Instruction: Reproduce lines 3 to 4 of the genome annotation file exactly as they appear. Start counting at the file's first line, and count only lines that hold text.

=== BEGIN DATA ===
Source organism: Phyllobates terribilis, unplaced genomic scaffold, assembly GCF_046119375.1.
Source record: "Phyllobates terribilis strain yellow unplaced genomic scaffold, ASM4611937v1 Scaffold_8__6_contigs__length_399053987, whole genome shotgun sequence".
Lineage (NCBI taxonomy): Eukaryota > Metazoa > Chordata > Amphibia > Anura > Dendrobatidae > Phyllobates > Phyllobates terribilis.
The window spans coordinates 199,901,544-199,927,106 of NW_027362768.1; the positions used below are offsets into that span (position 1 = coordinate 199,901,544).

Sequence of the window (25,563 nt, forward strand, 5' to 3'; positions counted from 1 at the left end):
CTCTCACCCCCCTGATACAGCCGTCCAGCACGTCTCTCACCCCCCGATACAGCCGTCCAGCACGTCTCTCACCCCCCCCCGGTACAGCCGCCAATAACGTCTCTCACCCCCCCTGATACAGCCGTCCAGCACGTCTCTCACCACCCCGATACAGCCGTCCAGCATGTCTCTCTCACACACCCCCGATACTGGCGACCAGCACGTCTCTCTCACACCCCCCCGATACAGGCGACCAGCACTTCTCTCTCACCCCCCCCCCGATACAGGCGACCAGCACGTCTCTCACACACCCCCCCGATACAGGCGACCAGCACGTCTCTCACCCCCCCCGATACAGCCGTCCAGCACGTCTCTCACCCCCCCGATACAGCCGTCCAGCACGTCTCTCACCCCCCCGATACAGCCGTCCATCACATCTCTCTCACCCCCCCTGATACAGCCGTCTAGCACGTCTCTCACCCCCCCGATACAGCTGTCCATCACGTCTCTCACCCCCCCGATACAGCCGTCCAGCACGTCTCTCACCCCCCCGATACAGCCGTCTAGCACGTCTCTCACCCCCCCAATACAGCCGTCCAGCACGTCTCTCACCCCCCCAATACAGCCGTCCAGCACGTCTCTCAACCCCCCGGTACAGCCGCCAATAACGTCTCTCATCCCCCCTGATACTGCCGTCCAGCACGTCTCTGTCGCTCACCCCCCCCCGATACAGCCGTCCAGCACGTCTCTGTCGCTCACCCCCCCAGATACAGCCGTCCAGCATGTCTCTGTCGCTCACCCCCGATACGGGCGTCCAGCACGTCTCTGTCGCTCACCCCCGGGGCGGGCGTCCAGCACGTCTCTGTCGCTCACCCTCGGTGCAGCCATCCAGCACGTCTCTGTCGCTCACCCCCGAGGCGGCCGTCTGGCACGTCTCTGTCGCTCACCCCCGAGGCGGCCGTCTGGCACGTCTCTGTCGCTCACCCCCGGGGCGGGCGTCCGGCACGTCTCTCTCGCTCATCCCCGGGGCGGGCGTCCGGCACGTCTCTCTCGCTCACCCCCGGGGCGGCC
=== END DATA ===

Lineage (NCBI taxonomy): Eukaryota > Metazoa > Chordata > Amphibia > Anura > Dendrobatidae > Phyllobates > Phyllobates terribilis.
The window spans coordinates 199,901,544-199,927,106 of NW_027362768.1; the positions used below are offsets into that span (position 1 = coordinate 199,901,544).